This year, Protect the Adirondacks is working with a number of other groups to support legislation banning wildlife killing contests. Legislation introduced by State Assembly Environmental Conservation Chair Deborah Glick and State Senator Timothy Kennedy, makes it “unlawful for any person to organize, sponsor, conduct, promote, or participate in any contest, competition, tournament or derby where the objective of such contest or competition is to take wildlife.” This legislation protects coyotes, small mammals, and fur bearers.
This bill amends the Environmental Conservation Law to make it unlawful for any person to organize, sponsor, conduct, promote or participate in any contest, competition, tournament, or derby with the objective of taking or hunting wildlife for prizes or other inducement, or for entertainment. Contests for taking or hunting white-tailed deer, turkey or bear are exempted, which are already regulated by seasons, bag limits, and reporting requirements. Special dog training areas or field trials or similar canine performance events are also exempted. Violations are punishable by fines of $500 to $2,000. In addition, the remains of any wildlife killed in violation of the bill’s provisions are forfeited to the Department of Environmental Conservation.
According to the New York State Humane Society, there are currently at least 29 annual wildlife killing contests in New York State, of which 17 are coyote killing contests and the remainder are contests to kill foxes, squirrels, woodchucks, raccoons, and crows. Humane Society investigations have reported on Annual Smoke-n-Yote’s Coyote Hunt in Montgomery County, the Cuba Rod & Gun Club Squirrel Slam in Allegany County, and the Western New York Mini Predator Slam in Cattaraugus County.
Wildlife killing contests are contrary to sound principles of wildlife management and to fundamental principles of hunting ethics because they promote killing the largest number of target animals in the shortest time. To do this, participants often use unethical means such as fake distress calls, lures, and baits. In addition, the carcasses of the killed animals are often treated as trash and disposed of in dumpsters.
Eight other states have successfully moved to ban wildlife or coyote hunting contests, including Arizona, California, Colorado, New Mexico, Washington, Vermont, Massachusetts, and Maryland. Oregon is also expected to act to prohibit killing contests this year too. The common thread through all these state laws is prohibiting contests that encourage killing of fur bearers or specific animals in organized contests for prizes or entertainment. Sportsmen/women organizations have long frowned on wildlife killing contests because they violate basic norms about a fair chase in hunting. Legislation is also pending in other states.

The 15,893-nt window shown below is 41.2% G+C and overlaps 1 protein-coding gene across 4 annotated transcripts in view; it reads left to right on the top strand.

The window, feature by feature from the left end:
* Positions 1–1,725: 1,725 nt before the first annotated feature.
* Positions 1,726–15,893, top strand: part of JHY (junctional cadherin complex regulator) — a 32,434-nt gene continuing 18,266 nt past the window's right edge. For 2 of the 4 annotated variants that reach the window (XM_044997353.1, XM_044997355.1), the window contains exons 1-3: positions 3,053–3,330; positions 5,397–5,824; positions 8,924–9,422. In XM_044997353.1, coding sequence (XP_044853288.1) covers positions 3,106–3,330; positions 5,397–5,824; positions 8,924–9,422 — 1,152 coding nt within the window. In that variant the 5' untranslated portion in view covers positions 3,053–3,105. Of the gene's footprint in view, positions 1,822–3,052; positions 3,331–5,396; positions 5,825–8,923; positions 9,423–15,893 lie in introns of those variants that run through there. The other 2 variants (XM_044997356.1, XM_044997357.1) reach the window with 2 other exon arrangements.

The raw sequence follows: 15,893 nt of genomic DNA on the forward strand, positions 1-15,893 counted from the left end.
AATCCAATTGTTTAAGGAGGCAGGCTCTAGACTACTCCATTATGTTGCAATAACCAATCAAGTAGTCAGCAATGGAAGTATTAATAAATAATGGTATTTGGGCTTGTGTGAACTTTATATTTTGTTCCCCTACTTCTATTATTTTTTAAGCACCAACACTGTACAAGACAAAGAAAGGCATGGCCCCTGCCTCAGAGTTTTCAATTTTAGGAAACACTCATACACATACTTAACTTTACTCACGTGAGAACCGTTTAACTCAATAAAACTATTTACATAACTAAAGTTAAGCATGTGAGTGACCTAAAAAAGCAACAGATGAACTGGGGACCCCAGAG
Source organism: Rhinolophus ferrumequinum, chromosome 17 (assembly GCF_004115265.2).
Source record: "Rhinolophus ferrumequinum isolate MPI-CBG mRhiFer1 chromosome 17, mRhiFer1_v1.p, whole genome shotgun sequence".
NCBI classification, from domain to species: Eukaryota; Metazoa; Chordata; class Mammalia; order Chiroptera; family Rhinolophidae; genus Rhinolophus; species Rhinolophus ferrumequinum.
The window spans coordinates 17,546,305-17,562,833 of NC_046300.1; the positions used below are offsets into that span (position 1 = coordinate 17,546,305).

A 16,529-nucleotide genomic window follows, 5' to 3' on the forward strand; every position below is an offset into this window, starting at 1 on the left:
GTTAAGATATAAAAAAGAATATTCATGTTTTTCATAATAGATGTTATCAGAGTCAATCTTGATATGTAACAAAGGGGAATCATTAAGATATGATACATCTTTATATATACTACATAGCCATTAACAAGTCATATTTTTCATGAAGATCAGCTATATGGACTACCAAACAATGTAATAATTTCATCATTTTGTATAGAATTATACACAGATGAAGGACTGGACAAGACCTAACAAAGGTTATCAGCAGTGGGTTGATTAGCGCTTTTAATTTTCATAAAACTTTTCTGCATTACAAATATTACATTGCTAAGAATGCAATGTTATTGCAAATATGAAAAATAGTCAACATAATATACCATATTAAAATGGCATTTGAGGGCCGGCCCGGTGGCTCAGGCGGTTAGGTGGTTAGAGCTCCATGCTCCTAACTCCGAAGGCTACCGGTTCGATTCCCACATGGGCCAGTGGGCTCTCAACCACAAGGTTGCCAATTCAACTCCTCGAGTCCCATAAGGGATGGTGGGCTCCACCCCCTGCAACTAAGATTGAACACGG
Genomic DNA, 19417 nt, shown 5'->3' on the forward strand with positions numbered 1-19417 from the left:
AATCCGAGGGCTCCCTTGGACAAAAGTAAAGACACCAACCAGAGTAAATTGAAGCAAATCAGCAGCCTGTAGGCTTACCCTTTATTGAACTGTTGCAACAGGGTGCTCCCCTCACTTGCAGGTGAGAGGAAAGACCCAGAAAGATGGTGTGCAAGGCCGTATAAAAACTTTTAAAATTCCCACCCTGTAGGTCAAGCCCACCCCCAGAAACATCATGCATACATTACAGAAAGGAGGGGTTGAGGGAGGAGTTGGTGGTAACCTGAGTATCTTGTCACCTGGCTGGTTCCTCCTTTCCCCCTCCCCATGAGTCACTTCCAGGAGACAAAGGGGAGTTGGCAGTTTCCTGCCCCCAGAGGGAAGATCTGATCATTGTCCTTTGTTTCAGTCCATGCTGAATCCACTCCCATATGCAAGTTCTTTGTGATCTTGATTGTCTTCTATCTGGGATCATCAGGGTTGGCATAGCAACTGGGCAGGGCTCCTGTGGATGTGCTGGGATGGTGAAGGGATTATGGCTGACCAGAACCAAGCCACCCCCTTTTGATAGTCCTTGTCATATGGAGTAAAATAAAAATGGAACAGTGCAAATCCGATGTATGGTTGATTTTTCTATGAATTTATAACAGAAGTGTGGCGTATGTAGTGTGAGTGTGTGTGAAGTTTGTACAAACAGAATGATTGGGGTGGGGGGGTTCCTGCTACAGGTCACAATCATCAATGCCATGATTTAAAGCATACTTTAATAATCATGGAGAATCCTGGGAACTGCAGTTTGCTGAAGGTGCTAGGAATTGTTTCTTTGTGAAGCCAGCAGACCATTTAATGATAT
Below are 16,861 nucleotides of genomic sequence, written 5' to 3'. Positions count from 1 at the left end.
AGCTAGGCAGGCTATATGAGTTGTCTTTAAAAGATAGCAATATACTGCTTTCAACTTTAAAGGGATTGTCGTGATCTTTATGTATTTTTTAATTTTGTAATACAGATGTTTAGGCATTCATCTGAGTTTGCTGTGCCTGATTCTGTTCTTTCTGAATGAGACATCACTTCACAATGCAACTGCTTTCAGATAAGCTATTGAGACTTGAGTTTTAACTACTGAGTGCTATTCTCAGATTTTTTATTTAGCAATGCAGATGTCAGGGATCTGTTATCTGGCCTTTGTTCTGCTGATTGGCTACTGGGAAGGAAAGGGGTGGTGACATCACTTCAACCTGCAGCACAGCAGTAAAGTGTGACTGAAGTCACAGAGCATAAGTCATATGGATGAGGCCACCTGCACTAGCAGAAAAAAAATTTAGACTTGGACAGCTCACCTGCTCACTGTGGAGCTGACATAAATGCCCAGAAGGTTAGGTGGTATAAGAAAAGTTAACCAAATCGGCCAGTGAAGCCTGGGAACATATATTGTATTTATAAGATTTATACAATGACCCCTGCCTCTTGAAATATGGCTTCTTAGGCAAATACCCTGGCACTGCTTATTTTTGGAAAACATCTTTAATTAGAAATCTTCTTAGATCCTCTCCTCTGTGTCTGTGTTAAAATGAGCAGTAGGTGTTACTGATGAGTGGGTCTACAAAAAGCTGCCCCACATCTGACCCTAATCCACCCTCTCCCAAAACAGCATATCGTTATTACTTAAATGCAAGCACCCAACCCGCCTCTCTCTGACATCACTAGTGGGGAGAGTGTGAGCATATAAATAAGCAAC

Coyote killing contests are particularly destructive because of the similarities between large Eastern coyotes and wolves, both of which are present in New York State. Wolves are listed as an endangered species under both federal and New York State law and the killing of wolves is prohibited under both federal and State law. There have been several documented instances in New York of hunters killing what they thought was a large coyote, but which DNA analysis proved to be a gray wolf. The most recent incident involved a large canid that was shot near Cooperstown in December 2021. The hunter believed it was a large coyote, but subsequent DNA analysis proved it to be 98% gray wolf. The Department of Environmental Conservation website states that “[a]ny canid 50 pounds or greater may be a wolf” and that “wolves are present in Algonquin Provincial Park in Ontario, and it is possible for these animals to travel into New York.” Coyote killing contests award prizes for the largest “coyote” killed, thereby increasing the chances that endangered wolves may be killed. This is an unnecessary and unlawful result, because wolves are listed as an endangered species and are protected under federal and New York State law.
One position in support of Wildlife Killing contest mixes up the science by claiming these events are helpful for predator control. There is plenty of coyote science that shows these canids regulate their offspring. When the living is good, they have smaller litters. When they are threatened, and their numbers are reduced they have more offspring. Staged hunts are not a productive way to try and control coyote populations.
The purpose of this legislation, among other things, is to discourage hunting of large coyotes that may well be wolves. The unfortunate reality is that wolves confirmed in New York State are always dead animals, killed by hunters or in some kind of accident. New York needs to reform its coyote management to focus on protecting living animals that may be wolves and gathering data on both wolf and coyote populations in the State.